12 Truths You’ll Only Understand If You’re A Girl Growing Up Without A Mother

Jon Ottosson
Jon Ottosson

1. You will be overwhelmed with envy watching your friends grow with their mothers.

It will be a stiletto to the heart each time you notice one of your girlfriends snubbing Mom’s phone calls or declining a movie date. Seeing a mother and her twenty-something daughter getting pedicures will move you to jealous tears. You will want to shake the children you see at restaurants buried in technology, instead of asking Mom how she knew dad was “the one.” (I never got around to asking that one.)

2. Do not let your fear cripple potential love.

You will be tempted to only see the cracks in loving. Your walls are built up higher and stronger than those around you. The loss of your mom will root your fear of losing all things – remember how fierce and how tender your mother loved. Do not live under a cloud of this loss.

3. You can feel her in the tiniest things.

Whether it be a song, a butterfly that landed on your shoulder, a license plate with her initials, or a woman at the supermarket with her scent. It. Is. Her. Do not ever question it. It is not a coincidence. You are right. It is her.

4. Time does NOT heal all wounds.

That is something that people who have never lost their mothers say. What time does is replace grief with almost a useful kind of sadness. Almost like when you jam your finger and you have to learn to do everything with the other hand – because you couldn’t possibly get through an entire day if you didn’t. The pain does not lessen, child. You simply grow strong enough to bear it.

5. Writing about it is sometimes the only thing you can do.

Your words are weapons kept in a safe until you let them breathe freely. Your daughter is going to wonder how you got through this. The first entry will be the hardest. Write about what she loved, how she applied her lipstick, what she wore, what she looked like when she was happy. Write about things you wish you had done different. Your favorite vacation. Small moments. I can promise you it will unclog your skull. I can promise you your future self will thank you for it. I am begging you — Let your head breathe. It gave me great peace to fill pages upon pages, upon journals, upon blogs with grief. Write.

6. You will lose yourself defrosting chicken for the first time in your college apartment.

Your first jab at independence will leave you feeling like a velvet sofa on a wooden porch. You will sob on the kitchen floor with a mess of half raw – half cooked chicken and curse God for taking her. Let yourself go. Sit on the floor of the shower and cry until your insides are dry.

7. The big days will hurt.

The college graduations, the birthdays, the first boyfriends and new baby cousins. Holiday’s will seem singularly cruel. The first display of ‘Mother’s Day’ cards will always sting the strongest. Do not cry. Bite your tongue and remember her favorite ice-cream flavor and buy a card. Date it and hand write her a letter detailing some of the things she missed this year.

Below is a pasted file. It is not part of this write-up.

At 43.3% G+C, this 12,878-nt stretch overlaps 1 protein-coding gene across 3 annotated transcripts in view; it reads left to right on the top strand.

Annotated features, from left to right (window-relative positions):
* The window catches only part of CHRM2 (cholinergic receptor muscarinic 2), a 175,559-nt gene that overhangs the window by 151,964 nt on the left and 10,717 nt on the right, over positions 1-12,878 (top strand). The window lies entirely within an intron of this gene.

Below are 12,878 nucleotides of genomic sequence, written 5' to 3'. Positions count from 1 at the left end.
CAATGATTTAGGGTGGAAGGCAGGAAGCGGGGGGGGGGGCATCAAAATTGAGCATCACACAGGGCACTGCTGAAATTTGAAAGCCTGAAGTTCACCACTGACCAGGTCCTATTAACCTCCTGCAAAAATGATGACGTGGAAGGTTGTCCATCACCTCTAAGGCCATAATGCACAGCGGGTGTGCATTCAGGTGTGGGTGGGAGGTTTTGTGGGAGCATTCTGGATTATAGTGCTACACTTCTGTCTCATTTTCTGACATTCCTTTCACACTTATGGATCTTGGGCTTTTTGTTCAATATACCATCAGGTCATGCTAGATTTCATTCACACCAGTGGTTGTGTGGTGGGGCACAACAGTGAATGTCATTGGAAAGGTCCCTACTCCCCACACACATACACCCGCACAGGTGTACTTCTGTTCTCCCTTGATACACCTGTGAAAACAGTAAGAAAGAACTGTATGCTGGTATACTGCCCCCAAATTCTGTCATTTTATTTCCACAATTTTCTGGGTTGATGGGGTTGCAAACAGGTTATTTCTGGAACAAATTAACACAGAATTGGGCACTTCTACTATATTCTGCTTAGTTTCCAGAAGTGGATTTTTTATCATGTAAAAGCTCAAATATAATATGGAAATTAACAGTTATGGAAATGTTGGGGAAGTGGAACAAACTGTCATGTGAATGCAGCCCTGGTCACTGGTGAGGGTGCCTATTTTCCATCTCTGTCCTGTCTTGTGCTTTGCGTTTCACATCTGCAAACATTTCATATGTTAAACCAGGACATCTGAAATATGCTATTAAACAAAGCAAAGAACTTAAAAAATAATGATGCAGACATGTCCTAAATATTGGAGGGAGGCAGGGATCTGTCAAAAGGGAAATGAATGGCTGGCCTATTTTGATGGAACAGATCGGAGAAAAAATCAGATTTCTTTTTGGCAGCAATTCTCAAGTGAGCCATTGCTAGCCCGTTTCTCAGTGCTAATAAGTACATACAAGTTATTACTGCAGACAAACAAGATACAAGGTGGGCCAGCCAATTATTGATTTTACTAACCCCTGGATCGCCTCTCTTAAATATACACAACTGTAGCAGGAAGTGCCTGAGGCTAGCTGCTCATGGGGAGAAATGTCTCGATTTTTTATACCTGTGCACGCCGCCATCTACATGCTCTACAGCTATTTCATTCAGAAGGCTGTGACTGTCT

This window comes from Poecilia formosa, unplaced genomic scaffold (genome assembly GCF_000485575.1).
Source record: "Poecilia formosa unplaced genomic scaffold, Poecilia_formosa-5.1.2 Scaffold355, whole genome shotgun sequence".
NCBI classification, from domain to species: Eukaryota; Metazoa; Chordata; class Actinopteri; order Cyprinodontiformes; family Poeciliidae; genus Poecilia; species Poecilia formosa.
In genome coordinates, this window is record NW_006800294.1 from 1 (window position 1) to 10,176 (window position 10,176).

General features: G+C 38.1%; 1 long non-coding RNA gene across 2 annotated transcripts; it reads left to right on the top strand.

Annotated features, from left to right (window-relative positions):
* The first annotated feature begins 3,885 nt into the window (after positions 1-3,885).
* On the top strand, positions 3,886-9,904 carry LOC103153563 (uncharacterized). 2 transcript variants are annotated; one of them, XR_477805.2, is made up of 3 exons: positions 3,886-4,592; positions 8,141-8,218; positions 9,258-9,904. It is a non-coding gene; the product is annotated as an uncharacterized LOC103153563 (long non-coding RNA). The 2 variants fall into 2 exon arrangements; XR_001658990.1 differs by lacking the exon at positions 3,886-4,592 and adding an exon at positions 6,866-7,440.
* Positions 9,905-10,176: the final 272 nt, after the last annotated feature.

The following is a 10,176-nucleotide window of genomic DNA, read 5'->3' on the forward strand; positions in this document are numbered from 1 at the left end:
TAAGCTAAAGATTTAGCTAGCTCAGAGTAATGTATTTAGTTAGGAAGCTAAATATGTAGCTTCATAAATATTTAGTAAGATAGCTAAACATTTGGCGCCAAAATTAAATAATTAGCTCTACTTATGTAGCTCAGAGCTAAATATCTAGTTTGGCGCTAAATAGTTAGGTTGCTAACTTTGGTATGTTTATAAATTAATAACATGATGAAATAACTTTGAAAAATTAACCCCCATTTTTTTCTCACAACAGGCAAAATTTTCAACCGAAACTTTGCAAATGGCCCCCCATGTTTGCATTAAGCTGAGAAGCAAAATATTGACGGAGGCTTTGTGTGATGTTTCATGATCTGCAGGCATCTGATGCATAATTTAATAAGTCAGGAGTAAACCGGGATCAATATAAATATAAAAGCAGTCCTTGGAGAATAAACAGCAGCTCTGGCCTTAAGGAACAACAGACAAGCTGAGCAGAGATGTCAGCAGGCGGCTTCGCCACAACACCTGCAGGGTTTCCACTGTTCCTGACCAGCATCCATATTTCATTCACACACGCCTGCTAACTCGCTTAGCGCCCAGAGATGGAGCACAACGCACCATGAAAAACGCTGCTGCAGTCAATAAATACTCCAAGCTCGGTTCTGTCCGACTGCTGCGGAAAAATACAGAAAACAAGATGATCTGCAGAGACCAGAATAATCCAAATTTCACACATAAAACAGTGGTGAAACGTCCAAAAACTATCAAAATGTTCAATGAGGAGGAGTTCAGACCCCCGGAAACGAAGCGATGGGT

8. But so will the small days.

The days you’re riding the bus and an overwhelming cloud of black engulfs you for the entire day. The moments you cannot bring yourself to laugh with friends. The moments you know she would appreciate the sky right then. The random Tuesday’s you hear a song she loved or enjoy a meal you wish you could offer her a bite of. When the cards stop and the flowers die and everybody goes back to their worlds and you can’t — because yours has a chunk of it missing.

Some days will hurt for no reason.

9. Be hard on yourself.

Whenever you feel you are tempted towards self-pity or can’t remember your ring size or feel you are not living up to the person she taught you to be — be hard. Try to mirror her resilience, her courage, her grace. Remember you are now living your life for two. Remember her life made you strong. You are her soldier and she expects you to fight.

10. She will inhabit you.

After you stop wanting to call her. After you stop wanting to tell her about the childhood friend you ran into or to ask her how to de-frost chicken. After it’s been so long you are almost used to not having her around. You will slowly realize that she inhabits you. You will see her smile in the mirror. You were hear her laugh in your cackle and sadly, you will even inherit some of her “mom dance” moves. Her love will never leave you, darling, it can’t.

She is in your every step, your every smile, she’s in you, honey.

11. It will never not hurt.

Something will happen every day that you want to tell her – for the rest of your days. Whether you are 16 or 67, that mama shaped hole will always throb.

12. You need to choose joy.

Her life was a masterpiece and you are her legacy. Wear her smile and walk proudly in her light. Tell her stories, cook her recipes, plant her favorite flowers, and eat her favorite chocolate. Do something to sweeten every day in your beautiful mother’s memory. My momma was the type of woman who sung in the shower and danced in the kitchen, no matter how heavy her day way. She showed me how to find beauty in the ugliest of places, and taught me that everyday has something worth singing about.

The loss of your mother does not define you, but it does shape you. The days will always shine a little brighter because she lived, and the nights will always fall a little darker because she’s gone. If I can offer you only one piece of advice, it is to choose joy, every-time. And when strangers tell you that you are strong, you tell them that they haven’t met your mother. Thought Catalog Logo Mark

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